Fort Gaspareaux National Historic Site of Canada
Links and documents
Listed on the Canadian Register:
Statement of Significance
Description of Historic Place
Fort Gaspareaux National Historic Site of Canada is an archaeological site located just outside Port Elgin, New Brunswick, 4.8 km from the village of Baie Verte. It is on a small point of land jutting into Baie Verte on the Northumberland Strait separating the mainland from Prince Edward Island. The site consists of 1.23 hectares of flat coastal land on the south side of the estuary of the Gaspareaux River and is protected by a substantial sea wall. Its landscape contains archaeological traces of the French Fort Gaspareaux together with 9 graves of Provincial soldiers killed in 1756 while garrisoning the fort. The designation refers to the landscape and the remains of the French-English struggle it contains.
Fort Gaspareaux was designated a national historic site 1920 because of its role in the struggle between France and Britain for North America in the 1750s.
The heritage value of Fort Gaspareaux National Historic Site of Canada resides in its associated history as illustrated by the site, setting and associated remains. The strategic location and footprint of the fort, its materials, construction technology and disposition all embody value.
Fort Gaspareaux was a border outpost built by French troops in 1751 by order of the Marquis de Jonquière, Governor-General of New France to prevent the British from penetrating the Chignecto Isthmus. It also served as a provisioning base for the forts of Acadia during the French règime. The fort was manned by a skeleton staff of 19 soldiers led by M. De Villeray when, on 17 June 1755, it was attacked by British soldiers under Colonel John Winslow and forced to surrender. The British burned the fortress in September 1756. Its location has been known since that time even though the site of the fortress served as farmland for a long period. This was one of the first sites to be commemorated by the Historic Sites and Monuments Board of Canada and became the locus of archaeological investigation in 1996.
Sources: Historic Sites and Monuments Board of Canada, Minutes, May 1920, 1923 and 1975; Commemorative Integrity Statement, 2006.
Key elements of this site contributing to its heritage value include:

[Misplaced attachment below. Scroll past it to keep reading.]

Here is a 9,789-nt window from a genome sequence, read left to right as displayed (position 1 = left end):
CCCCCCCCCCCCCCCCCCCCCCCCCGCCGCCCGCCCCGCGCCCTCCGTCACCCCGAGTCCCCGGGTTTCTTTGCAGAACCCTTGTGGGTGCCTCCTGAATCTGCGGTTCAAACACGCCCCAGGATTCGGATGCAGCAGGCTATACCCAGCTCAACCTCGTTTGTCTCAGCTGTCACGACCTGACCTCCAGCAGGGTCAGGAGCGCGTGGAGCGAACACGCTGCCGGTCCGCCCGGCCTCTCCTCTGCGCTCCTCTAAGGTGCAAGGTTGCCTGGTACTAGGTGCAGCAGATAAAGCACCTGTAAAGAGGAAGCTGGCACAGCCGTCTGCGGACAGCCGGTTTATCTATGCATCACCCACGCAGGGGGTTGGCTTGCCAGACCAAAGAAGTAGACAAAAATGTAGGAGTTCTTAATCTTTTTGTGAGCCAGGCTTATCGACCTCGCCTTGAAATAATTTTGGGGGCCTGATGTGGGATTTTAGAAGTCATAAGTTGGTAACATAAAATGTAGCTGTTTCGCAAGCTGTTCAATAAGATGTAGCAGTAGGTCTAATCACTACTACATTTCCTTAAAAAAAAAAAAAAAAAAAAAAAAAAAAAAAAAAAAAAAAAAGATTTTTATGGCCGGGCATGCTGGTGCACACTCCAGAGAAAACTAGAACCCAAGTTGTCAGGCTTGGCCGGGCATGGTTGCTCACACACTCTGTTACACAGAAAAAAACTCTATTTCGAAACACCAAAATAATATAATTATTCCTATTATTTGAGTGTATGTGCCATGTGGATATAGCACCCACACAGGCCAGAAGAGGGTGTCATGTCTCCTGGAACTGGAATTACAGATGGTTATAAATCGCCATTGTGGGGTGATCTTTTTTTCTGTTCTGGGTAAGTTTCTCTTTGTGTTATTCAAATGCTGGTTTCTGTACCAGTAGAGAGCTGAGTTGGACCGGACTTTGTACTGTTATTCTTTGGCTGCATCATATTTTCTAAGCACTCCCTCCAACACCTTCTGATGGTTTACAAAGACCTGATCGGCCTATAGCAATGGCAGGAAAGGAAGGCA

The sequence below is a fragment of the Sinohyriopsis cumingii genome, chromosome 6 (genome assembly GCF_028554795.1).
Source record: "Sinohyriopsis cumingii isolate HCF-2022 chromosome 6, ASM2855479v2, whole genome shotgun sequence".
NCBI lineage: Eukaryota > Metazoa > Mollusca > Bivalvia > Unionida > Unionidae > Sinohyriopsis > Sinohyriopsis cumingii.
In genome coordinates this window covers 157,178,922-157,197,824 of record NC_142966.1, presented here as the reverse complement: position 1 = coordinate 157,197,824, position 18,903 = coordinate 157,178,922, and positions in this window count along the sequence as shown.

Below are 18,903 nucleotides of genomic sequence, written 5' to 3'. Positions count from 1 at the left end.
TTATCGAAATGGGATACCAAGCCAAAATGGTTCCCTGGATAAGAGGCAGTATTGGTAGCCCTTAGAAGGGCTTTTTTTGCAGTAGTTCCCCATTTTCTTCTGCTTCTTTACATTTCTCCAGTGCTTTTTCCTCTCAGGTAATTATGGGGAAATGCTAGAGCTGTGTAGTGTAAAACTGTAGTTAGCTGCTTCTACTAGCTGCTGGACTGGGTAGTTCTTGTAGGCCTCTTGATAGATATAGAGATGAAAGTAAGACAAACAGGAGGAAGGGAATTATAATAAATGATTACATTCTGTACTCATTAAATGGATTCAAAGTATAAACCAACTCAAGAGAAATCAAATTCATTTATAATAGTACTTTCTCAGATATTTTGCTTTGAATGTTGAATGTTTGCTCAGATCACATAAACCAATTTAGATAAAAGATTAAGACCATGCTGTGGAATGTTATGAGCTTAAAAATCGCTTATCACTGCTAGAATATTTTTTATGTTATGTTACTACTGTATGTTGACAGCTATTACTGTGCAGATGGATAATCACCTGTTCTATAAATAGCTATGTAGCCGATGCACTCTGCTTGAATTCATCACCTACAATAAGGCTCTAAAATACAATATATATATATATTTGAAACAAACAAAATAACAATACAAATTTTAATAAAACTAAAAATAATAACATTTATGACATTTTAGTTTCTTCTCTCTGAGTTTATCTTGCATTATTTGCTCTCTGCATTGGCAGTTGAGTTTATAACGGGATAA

- its strategic location on the Isthmus of Chignecto on a defensible point of land extending into Baie Verte;
- its setting on a flat coastal plain beside a natural harbour off the Strait of Northumberland at the east end of the portage route through the Chignecto corridor, with a natural bog landward and indigenous forest as a border on one edge of the site;
- the integrity of the natural landscape;
- the trace of the fort itself as described by forms and remnants of its footprint embedded in the cultural landscape (ditch, remnants of the curtain wall);
- the integrity of above and below ground remnants of the fort;
- the found form, materials, and location of archaeological remnants;
- the integrity of the gravestones of soldiers killed in 1756 and buried on the site;
- retention of the knowledge associated with historic objects removed from the site during archaeological excavation (including 18th century ceramic shards; fragments of glassware; clay pipes; pre-European Aboriginal artifacts);
- viewplanes seaward from the site of the fort, toward the mouth of the Gaspareaux River, overland to the village of Baie Verte and to the portage route to Beausejour.
Government of Canada
Historic Sites and Monuments Act
National Historic Site of Canada
1751/01/01 to 1751/01/01
1755/01/01 to 1755/01/01
1751/01/01 to 1756/01/01
Theme - Category and Type
- Governing Canada
- Military and Defence
Function - Category and Type
- Military Defence Installation
Architect / Designer
Location of Supporting Documentation
National Historic Sites Directorate, Documentation Centre, 5th Floor, Room 89, 25 Eddy Street, Gatineau, Quebec
Cross-Reference to Collection